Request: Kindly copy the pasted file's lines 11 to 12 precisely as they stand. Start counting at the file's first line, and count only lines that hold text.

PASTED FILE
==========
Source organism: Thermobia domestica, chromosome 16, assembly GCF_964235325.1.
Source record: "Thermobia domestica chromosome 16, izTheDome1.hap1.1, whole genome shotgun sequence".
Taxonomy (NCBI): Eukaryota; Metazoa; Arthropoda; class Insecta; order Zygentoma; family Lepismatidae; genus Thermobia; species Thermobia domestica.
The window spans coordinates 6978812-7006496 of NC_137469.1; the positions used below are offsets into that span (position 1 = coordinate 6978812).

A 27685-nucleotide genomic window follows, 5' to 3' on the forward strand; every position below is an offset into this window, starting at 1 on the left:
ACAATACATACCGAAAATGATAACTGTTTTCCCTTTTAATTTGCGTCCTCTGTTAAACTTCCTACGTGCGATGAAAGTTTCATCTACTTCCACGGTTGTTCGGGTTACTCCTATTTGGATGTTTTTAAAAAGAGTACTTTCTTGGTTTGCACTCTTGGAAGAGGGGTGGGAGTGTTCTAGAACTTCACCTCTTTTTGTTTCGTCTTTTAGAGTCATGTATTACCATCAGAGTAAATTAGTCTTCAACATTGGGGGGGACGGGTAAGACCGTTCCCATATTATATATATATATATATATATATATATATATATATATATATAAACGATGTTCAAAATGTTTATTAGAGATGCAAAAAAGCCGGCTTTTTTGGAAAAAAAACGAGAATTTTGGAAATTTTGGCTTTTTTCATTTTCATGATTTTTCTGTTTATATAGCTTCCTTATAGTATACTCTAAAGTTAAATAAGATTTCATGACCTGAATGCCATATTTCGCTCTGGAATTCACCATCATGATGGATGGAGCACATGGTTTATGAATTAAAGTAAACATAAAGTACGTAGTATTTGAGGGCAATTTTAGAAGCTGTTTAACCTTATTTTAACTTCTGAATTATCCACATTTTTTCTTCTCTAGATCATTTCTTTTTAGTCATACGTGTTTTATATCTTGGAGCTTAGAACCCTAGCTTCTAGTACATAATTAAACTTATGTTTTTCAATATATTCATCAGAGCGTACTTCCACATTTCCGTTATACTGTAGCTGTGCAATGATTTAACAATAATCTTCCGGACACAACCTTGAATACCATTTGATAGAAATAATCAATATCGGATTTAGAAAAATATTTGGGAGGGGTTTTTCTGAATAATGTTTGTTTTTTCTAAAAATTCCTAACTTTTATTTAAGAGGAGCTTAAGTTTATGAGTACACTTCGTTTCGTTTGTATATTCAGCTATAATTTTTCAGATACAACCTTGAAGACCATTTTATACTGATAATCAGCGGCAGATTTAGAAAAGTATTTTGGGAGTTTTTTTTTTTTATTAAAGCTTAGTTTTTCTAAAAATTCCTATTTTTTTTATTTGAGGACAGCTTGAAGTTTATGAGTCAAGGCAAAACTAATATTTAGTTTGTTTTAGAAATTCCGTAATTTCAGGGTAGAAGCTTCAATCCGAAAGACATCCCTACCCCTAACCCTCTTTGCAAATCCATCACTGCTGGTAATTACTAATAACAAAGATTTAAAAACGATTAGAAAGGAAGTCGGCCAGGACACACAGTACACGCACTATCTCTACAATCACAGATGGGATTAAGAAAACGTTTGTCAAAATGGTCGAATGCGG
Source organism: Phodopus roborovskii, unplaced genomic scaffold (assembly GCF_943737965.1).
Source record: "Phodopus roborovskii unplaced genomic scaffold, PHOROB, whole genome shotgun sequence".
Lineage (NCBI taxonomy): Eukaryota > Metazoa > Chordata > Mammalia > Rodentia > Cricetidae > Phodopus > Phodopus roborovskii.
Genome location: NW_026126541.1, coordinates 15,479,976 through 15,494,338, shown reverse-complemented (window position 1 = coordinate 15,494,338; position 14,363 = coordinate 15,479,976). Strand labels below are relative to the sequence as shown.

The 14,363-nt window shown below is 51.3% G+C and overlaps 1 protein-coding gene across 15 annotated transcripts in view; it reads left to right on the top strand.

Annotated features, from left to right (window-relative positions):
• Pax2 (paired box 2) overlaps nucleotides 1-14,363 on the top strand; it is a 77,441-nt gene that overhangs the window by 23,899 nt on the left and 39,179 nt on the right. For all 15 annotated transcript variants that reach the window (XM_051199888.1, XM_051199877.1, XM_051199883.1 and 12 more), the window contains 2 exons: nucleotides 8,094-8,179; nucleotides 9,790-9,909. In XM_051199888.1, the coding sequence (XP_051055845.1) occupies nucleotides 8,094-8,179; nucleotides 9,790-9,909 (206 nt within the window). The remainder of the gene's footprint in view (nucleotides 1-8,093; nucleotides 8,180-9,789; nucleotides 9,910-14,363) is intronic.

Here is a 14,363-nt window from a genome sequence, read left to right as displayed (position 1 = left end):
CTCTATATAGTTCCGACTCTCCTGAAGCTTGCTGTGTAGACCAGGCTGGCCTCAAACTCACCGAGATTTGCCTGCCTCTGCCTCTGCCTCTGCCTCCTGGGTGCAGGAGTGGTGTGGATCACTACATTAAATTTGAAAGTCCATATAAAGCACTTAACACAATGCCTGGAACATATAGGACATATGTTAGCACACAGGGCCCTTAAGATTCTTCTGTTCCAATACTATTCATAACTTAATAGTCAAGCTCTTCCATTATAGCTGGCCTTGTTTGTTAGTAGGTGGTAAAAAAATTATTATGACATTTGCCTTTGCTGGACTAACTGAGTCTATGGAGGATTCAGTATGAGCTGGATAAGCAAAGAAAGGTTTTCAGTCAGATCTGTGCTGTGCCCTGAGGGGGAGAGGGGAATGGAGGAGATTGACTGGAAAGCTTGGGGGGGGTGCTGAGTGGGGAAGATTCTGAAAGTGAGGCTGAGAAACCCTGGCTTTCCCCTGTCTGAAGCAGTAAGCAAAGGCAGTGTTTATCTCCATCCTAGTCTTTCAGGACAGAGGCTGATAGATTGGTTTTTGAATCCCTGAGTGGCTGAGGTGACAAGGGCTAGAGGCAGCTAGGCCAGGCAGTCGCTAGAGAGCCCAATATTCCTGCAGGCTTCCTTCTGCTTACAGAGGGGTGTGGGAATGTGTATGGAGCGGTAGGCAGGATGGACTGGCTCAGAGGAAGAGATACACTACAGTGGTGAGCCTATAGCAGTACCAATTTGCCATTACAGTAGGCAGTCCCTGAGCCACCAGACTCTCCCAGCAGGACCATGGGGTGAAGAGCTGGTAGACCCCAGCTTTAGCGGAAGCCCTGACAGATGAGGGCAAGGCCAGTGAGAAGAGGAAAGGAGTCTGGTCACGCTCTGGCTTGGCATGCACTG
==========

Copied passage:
The 14,363-nt window shown below is 51.3% G+C and overlaps 1 protein-coding gene across 15 annotated transcripts in view; it reads left to right on the top strand.

Annotated features, from left to right (window-relative positions):